Deputy Chief Executive Officer of the Botswana Stock Exchange (BSE), Thapelo Tsheole has encouraged Batswana to invest in shares for high yields. Tsheole was speaking at a business workshop organized by the Minister of Youth, Sports and Culture held in Tonota recently. The workshop targeted youth entrepreneurs.
“There is a difference between saving and investing. When you save money, you are just protecting it against inflation but when you invest, you earn interest on your money. The truth of the matter is that a person can never get rich from savings but you can get rich from investments. Buying shares is a good thing in the sense that no matter how many shares you bought, whenever the company makes profit, you get dividends and your shares still remain,” explained Tsheole.
Tsheole also indicated that any person can buy shares from the companies trading in the BSE. He advised those interested in buying shares to approach brokerage firms who are responsible for buying and selling shares on behalf of individuals and companies. “Shares do not expire, and the moment you purchase shares from a certain company, automatically you become a shareholder. That means you are part of the people who own the company, and you benefit from the profits the company makes,” he said.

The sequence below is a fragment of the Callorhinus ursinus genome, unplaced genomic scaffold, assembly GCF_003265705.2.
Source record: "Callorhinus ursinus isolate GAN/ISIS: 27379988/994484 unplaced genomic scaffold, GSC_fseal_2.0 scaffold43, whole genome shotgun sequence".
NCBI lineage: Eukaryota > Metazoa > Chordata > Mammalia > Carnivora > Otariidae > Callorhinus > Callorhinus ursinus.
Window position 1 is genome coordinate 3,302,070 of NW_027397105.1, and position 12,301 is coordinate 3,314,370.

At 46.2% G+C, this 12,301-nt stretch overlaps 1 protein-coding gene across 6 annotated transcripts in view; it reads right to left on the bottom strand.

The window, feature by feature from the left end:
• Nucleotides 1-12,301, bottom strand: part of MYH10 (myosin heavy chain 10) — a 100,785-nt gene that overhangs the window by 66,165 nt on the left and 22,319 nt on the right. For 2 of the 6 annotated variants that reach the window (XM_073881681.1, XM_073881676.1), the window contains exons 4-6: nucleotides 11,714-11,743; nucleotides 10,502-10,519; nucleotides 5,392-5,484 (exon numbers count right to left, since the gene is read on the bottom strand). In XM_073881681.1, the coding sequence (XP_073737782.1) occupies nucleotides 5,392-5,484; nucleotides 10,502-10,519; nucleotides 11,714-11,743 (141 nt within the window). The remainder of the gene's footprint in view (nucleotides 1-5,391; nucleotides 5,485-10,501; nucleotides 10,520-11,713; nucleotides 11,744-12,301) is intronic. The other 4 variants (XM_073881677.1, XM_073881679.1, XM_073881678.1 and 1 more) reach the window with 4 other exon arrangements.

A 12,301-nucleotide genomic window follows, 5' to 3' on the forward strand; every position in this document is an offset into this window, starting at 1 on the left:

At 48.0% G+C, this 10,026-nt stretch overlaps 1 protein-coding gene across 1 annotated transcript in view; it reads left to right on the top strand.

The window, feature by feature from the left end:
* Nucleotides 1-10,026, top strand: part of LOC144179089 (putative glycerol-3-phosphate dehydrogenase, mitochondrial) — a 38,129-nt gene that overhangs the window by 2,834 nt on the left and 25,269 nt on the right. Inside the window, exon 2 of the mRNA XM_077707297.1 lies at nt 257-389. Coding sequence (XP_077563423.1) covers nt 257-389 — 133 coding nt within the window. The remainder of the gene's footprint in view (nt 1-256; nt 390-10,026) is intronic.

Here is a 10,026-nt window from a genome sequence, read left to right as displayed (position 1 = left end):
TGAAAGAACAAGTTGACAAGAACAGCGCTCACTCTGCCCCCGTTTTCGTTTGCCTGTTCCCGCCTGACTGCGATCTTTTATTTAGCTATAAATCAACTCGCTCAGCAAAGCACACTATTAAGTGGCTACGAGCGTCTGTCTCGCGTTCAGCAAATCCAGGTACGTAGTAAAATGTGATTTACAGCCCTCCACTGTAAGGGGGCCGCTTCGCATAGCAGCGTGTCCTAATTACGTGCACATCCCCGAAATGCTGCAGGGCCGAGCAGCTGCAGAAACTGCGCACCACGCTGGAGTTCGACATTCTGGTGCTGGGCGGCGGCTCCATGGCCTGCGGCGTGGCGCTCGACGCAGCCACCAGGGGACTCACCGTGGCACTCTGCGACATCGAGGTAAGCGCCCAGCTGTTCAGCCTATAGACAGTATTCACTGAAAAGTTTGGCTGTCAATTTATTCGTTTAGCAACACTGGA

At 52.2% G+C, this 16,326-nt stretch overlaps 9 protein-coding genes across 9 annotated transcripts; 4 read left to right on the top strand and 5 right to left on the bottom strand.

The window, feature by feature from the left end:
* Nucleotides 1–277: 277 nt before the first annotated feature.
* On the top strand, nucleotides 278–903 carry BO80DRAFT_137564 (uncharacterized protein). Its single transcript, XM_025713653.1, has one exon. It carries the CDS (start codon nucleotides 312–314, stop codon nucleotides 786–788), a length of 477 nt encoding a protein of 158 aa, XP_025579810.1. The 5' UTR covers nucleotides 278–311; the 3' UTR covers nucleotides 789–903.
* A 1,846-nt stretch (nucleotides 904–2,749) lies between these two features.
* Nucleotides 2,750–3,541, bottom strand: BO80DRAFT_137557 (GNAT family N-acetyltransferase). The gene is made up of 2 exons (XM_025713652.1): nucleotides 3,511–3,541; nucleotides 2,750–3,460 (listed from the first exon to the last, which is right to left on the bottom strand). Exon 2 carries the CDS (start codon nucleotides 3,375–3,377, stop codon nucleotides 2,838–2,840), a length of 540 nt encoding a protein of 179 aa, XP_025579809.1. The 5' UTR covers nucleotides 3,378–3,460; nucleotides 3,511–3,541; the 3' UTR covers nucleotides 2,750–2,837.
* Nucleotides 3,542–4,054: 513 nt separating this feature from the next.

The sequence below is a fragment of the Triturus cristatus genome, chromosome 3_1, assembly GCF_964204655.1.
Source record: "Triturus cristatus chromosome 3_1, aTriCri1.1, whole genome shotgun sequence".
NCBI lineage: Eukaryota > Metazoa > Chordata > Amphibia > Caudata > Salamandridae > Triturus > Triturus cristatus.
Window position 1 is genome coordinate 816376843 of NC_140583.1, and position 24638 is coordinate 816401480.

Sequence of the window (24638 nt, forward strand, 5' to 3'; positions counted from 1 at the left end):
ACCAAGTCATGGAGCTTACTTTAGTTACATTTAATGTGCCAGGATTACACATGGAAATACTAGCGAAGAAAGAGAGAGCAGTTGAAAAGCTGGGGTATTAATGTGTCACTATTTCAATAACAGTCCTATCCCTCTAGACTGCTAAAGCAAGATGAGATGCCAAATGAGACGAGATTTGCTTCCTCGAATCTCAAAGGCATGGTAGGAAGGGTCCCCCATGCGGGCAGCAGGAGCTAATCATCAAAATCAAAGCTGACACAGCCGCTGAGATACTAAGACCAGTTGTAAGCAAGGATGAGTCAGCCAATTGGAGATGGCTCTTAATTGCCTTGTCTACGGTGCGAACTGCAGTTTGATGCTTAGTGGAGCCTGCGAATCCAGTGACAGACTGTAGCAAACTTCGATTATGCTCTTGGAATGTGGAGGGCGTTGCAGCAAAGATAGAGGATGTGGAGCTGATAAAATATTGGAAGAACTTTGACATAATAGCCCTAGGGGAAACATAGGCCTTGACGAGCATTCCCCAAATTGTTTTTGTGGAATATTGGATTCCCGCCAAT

Tsheole mentioned that there are risks involved. “Just like any other form of investment, buying shares also has disadvantages. Like a person who has invested in cows and when a drought comes, some die and he loses, the same applies with companies where one has bought shares. If a company that you’re invested with collapses, shareholders will lose their investments,” said Tsheole.
Tsheole advised the youth entrepreneurs to be vigilant when selecting a bank to save their money with. He warned that some banks charged exorbitant fees and clients end up losing money to expensive fees. He also spoke to his audience against buying luxury cars, and encouraged them to invest in shares. “Consider investing in shares, that’s how you will become rich. Real millionaires are made through investing not saving or running to buy luxurious cars when they get money,” he said.